Tuesday, January 15, 2013

Fox Prestitutes Smear Professor Who Questions MSM Narrative on Sandy Hook

Lovely, blonde, Fox News presstitute, Megyn Kelly, the Fox-proclaimed Judge of Kelly's Court, does a great job on Florida Atlantic University professor, James Tracey, who has had the temerity to suggest that the Sandy Hook Massacre may not have occurred exactly as the mainstream news media have led the public to believe.

I think what this remarkable hatchet job — or should one say hackette job — shows is just how awful the world will be if it ever comes to be ruled solely by women: notice how, as the video begins, both women, Megyn Kelly and Fox's legal analyst, Lise Wheel, have their teeth bared. But I digress.

The charge, as announced by Judge/Prosecutor, Megyn is that professor Tracy has:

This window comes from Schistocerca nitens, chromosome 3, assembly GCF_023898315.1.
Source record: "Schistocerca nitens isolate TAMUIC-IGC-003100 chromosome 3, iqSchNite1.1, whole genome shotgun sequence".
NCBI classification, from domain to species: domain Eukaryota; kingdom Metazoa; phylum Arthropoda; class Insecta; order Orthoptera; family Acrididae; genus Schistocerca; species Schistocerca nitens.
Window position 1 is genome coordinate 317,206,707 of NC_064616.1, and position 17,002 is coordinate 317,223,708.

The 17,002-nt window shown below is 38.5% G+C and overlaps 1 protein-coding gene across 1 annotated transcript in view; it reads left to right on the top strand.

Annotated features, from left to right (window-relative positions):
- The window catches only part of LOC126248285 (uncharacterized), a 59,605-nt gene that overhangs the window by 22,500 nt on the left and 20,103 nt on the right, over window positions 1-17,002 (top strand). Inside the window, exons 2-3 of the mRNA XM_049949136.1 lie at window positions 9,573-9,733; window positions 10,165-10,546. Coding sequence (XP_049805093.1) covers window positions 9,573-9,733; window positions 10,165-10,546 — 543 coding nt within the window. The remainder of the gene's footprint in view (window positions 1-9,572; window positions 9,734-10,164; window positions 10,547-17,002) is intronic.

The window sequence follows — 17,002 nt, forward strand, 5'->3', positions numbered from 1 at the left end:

suggested on his blog that:

"there may very well be elements of that event [Sandy Hook Massacre] that are synthetic to some degree, that are somewhat contrived. I think overall that the media really did drop the ball. I don't think that they got to the bottom of some of the things that have taken place there."
Judge Megyn continues the indictment with her own interpretation of the professor's beliefs:
He believes the media dropped the ball by not pushing into why we didn't hear from more parents, and the fact that we did not hear from more distraught parents, and the fact that they were assigned police officers to guard them in their moment of turmoil means it was all a big cover up.
These claims are not supported by direct verifiable quotes, and so appear to be libelous, although unless the professor has a billion dollars behind him he would be ill advised to try taking Fox News's and Megyn Kelly to court.

The fact is, though, that the professor is surely smart enough to refrain from what is being alleged: namely, to baldly state that, "it [the news coverage] was all a big cover up."

Turning, now, to Fox's legal analyst, Lise Wheel, Kelly asks:
And the question is, Lise, is whether the people who are demanding this guy be axed from Florida Atlantic University have a case to be made.